The helpful woman on the other end of the phone logged the call at 4.55pm. She said someone would be there within 40 minutes. Getting on for an hour later, no one had arrived. Back to the AA. 'Someone will be there in 20 minutes. Sorry for the delay. We're very busy so we've had to sub-contract the job.'
Thirty minutes later and still no one. Another call and the promise of assistance within half an hour. Eventually the breakdown service truck turned up about 7.10pm - almost two and a half hours after the first call. As expected, the battery had drained itself. The car was jump-started and given a rapid charge.
Black marks then, to the AA for promising something it couldn't deliver as originally promised. Evan Anderson, AA manager, service delivery south, admits the service was unacceptable and has promised to review procedures to try and prevent a similar situation recurring in the future. 'The level of service that we actually provided in this instance falls well short of what we aim and expect to deliver. In fact, on the day in question, even though our actual workload was some 17% higher than we planned for, we achieved an average speed of response of 36.4 minutes,' he said. 'I am particularly disappointed that we did not proactively incident-manage the request for assistance.'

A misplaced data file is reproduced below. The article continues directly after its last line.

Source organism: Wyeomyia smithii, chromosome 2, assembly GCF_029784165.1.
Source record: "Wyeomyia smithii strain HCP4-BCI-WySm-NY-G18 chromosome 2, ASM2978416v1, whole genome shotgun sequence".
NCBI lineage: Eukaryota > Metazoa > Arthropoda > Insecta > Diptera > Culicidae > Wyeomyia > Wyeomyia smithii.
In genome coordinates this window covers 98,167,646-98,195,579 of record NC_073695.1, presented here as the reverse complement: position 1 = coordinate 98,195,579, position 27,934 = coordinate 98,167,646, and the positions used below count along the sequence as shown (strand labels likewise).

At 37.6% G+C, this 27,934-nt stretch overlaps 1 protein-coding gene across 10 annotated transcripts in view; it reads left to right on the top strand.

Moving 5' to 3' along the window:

Meanwhile the car is booked in to our local Honda dealer for a full check of the electrical system. We accept that cars can have problems but a major factor in one's perception of a particular vehicle can be made or broken by how these problems are dealt with. In this case, it's not Honda's fault and while initially the AA badly handled the breakdown, its concern and promise to review procedures is welcome. But let's hope we're not in a position to experience it!